Saturday, July 22, 2017

New display! Celebrate Irish Fest with a book table

My rule of thumb is that when I see three events that can be linked together, there should be a display. Sadly, I don't always have the energy to make this happen, but believe me, when I don't do it, I feel guilty. But when the publicist at Nan A. Talese told me about the new novel, Girl on the Leeside, by Kathleen Anne Kenney, a table started taking form.

As soon as I learned there was flexibility in the date, being that Kenney is from Wauwatosa, and was planning to do Irish Fest, I hooked her up with Maricolette at the Irish Fest Literary Corner, where they always have a meet and greet and signing. And we decided to repeat what we did two years ago and have an Irish Fest preview event on Wednesday. Kenney, a playwright, has written a novel set in an Irish village about a young poet who meets an American academic. Edward Rutherford, whose many novels include The Princes of Ireland, offered this recommendation: "In its hauntingly evocative Irish setting, this is a book suffused with poetry - real poetry. It is a book of awakenings of every kind, and of moving surprises. Like all good stories, as this local tale unfolds it becomes universal." And yes, our resident Irish lit fan, Anne, read it and enjoyed it.

As I was working on another event with Ronald H. Balson, I found my second connection. Up to now, Balson's events have been Jewish themed. Once We Were Brothers continues to be a book club favorite, and his most recent novel, Karolina's Twins, was a successful event at the Harry and Rose Samson Jewish Community Center, is is now a presentation by Barbara Rinella, the popular literary interpreter. She'll come up again later. The new novel, The Trust, heads to Northern Ireland, where Private Investigator Liam Taggart attends his uncle's funeral. It turns out that Uncle Fergus knew he had a target on his back, and left his fortune to whomever would solve his murder. And does this connect to Northern Ireland's sectarian war? I'm not giving anything away to say that it does.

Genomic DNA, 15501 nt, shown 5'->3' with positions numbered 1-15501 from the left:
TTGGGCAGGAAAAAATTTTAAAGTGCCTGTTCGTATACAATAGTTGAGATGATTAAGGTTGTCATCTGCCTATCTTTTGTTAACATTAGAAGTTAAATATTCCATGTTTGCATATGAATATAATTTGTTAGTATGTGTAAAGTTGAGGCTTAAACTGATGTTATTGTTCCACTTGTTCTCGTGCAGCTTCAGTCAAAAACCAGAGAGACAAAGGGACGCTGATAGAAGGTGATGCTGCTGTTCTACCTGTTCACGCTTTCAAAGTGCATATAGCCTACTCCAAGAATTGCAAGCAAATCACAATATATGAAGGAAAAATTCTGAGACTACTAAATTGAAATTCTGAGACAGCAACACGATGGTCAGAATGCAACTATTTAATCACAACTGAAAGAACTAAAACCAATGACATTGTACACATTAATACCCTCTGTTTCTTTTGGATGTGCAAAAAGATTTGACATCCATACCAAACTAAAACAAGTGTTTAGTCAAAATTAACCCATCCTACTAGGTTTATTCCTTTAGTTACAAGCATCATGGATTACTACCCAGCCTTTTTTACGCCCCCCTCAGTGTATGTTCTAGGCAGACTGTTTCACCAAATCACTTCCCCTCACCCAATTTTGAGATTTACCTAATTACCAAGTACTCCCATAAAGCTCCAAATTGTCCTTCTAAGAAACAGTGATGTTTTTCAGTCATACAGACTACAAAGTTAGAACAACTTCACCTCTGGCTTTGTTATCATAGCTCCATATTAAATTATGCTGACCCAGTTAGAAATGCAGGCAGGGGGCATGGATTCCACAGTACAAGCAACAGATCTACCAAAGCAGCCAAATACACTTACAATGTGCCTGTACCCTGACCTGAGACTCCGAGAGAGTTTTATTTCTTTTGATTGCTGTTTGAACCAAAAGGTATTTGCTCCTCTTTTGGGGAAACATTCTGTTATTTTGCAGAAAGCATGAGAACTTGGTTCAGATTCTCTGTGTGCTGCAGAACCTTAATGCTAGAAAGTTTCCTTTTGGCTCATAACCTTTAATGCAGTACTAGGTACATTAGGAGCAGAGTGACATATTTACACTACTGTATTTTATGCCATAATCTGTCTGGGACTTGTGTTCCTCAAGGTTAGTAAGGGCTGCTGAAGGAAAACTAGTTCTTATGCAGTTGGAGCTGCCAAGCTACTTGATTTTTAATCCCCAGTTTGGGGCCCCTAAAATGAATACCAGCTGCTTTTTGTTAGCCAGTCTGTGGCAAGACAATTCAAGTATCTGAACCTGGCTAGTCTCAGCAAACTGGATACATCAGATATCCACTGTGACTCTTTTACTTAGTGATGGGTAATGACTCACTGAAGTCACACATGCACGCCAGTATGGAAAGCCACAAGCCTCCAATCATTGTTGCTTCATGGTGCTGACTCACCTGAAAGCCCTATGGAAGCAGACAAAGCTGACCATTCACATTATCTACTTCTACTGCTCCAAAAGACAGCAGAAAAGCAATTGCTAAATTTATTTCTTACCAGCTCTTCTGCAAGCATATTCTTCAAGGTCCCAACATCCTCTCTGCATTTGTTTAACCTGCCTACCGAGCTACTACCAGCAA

And finally, in the wake of another successful Ozaukee Family Services spring brunch with Barbara Rinella (I told you it would come up again), our friend Pam mentioned that the fall luncheon usually features an author. After some searching, the featured speaker is going to be J. Courtney Sullivan, the bestselling author of Commencement and Maine. Her new novel, Saints for All Occasions, is about two sisters in an Irish Catholic family, and folks have been comparing her work to Anne Tyler. We have a great recommendation from Boswell's Sharon, who called it "a sweeping saga...featuring drama, secrets, and humor."

What a lineup! And that calls for a table display. We're featuring new works about Ireland and Irish-American, focusing on fiction. Included are previous guests at Boswell Sebastian Barry, whose new novel is Days Without End, and Sara Baume, author of A Line Made by Walking, her second novel. I would have included Alice McDermott, but her new novel, The Ninth Hour, doesn't come out till September 19. Why not reserve a copy now?

Here are the events that are mentioned.

Wednesday, August 16, 7 pm, at Boswell: an Irish Fest Preview event with Wauwatosa’s Kathleen Anne Kenney, author of Girl on the Leeside, the story of a young poet in a small Irish village whose life is changed by an American academic.

Thursday, August 17-Sunday, August 20, at Irish Fest: The Irish Fest Literary Tent, featuring Tony Macaulay, Rex Owens, Valerie Biel, John Sexton, and Michael McCarthy. Books at Irish Fest are sold by Little Read Book and Rainbow Booksellers.

Tuesday, October 3, 7 pm, at Boswell: Ron Balson, author of The Trust, in which P.I. Liam Taggart investigates a crime while visiting Northern Ireland for his uncle’s funeral

Tuesday, November 7, at Shully’s Watermark is Thiensville: The Ozaukee Family Services Luncheon, featuring J. Courtney Sullivan, author of Saints for All Occasions, the story of two sisters in a large Irish Catholic family. Ticket info here.

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